Goldman soothes bonus outrage

January 22, 2010
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, NEW YORK, Jan 22 – Goldman Sachs posted huge forecast-shattering 2009 profits Thursday as the banking giant moved to deflect criticism about lavish bonuses to be paid from 16 billion dollars reserved for compensation.

The prime target for public outrage over big bonuses, Goldman Sachs said it was scaling back its money for employee compensation in the face of criticism that it weathered the financial crisis thanks to government aid.

The bank reported net profit of 4.787 billion dollars in the fourth quarter. For all of 2009, net profit leapt to 12.192 billion dollars, a sixfold increase from 2.041 billion dollars in 2008.

"I think the people of Goldman Sachs did a great job this year," finance chief David Viniar told reporters.

The firm said it had allotted 16.193 billion dollars in 2009 for compensation, including bonuses and benefits, a rise of 48 percent from a year earlier in absolute terms.

But chairman and chief executive Lloyd Blankfein said the pay and benefits outlay had been reduced overall as "a recognition of the broader environment, resulting in our lowest-ever compensation to net revenues ratio" — at 35.8 percent, down from 48.0 percent a year earlier.

The Wall Street giant said that fourth-quarter compensation had been reduced to fund a charitable contribution of 500 million dollars to one of the firm\’s philanthropy programs aimed at stimulating US economic growth and job creation.

On average, each of the bank\’s 32,500 employees would have received nearly 500,000 dollars in compensation and benefits in 2009.

Viniar, who said that the majority of the reductions would affect top executives, insisted: "We\’re not blind to the calls for restraint and we heard them."

Goldman Sachs, one of the most successful survivors of the financial crisis, had announced in December it would pay bonuses to top executives in stock instead of cash.

In the 2008 fourth quarter, at the height of the financial crisis, Goldman Sachs posted its first loss and received 10 billion dollars in government aid that it has since repaid.

US government assistance has been unpopular, particularly as unemployment remained high, and the White House has promised to hold banking institutions accountable.

"Never again will the American taxpayer be held hostage by a bank that is too big to fail," President Barack Obama said Thursday in announcing new banking rules.

The president blamed banks for sparking the worst economic crisis since the Great Depression with "huge reckless risks in pursuit of quick profits and massive bonuses" in a "binge of irresponsibility."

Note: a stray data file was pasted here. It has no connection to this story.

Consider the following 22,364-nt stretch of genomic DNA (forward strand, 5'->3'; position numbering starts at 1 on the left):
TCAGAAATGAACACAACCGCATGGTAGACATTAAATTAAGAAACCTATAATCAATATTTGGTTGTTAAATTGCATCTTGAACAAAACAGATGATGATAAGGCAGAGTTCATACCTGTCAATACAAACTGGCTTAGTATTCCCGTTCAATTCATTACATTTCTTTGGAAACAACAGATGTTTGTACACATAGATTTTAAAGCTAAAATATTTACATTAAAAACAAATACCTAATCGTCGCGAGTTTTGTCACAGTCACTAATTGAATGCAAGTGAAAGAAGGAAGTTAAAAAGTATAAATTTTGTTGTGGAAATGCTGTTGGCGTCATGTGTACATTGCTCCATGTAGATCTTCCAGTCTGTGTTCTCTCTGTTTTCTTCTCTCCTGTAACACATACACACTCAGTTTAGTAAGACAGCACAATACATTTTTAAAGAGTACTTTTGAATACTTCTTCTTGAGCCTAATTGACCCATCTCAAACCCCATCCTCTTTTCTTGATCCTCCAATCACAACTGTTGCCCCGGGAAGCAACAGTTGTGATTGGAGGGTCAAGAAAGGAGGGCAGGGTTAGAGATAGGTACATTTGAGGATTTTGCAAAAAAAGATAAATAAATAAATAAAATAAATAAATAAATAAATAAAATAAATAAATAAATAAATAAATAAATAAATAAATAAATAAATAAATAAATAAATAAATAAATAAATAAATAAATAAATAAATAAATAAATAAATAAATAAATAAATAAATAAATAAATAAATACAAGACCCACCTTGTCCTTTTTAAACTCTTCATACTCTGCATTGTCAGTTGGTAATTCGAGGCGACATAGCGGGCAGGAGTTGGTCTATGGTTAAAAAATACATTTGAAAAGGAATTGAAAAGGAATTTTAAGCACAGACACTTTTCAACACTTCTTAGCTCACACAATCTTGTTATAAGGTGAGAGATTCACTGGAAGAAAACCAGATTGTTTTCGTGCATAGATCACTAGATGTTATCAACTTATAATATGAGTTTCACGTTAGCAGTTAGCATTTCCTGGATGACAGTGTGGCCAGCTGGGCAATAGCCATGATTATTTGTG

Viniar declined to comment on Obama\’s remarks but said: "Trying to regulate by pure size is a very dangerous thing to do."

Blankfein said the bank performed well throughout the year, "particularly during the most difficult conditions."

Earnings per share in the fourth quarter were 8.20 dollars, shattering the average analyst forecast of 5.20 dollars.

Net revenues were 9.615 billion dollars, slightly below the 9.65 billion dollars expected.

The quarterly profit compared with a year-earlier loss of 2.287 billion dollars amid the financial sector meltdown following the Lehman Brothers collapse. That year 2008 ended on November 28 in the bank\’s previous reporting calendar.

The bank, whose principal activities are investment banking and trading, said it ranked first worldwide in global mergers and acquisitions in 2009.

Net revenues in investment banking surged to 1.64 billion dollars in the fourth quarter, up 82 percent from the third quarter and 58 percent higher than a year earlier.

Asked about a report that the firm will slash bonuses for London staff because of a new British tax on the payments, Viniar said: "For the moment nothing is 100 percent."

Late last year, the British government slapped a 50 percent tax rate on bank large bonuses in an attempt to recoup cash spent rescuing the financial sector.

Goldman\’s robust earnings added to the mixed results the struggling sector began reporting Wednesday as the 2009 fourth-quarter corporate results season got underway.

Bank of America, the biggest US bank by assets, posted worse-than-expected results, a loss of 194 million dollars, while Morgan Stanley managed a profit of 617 million dollars and Wells Fargo topped expectations, with net income of 2.82 billion dollars.

Analysts said the overall banking sector appeared to be still hampered by difficult economic conditions, and that profitability was largely driven by trading and investment activities.

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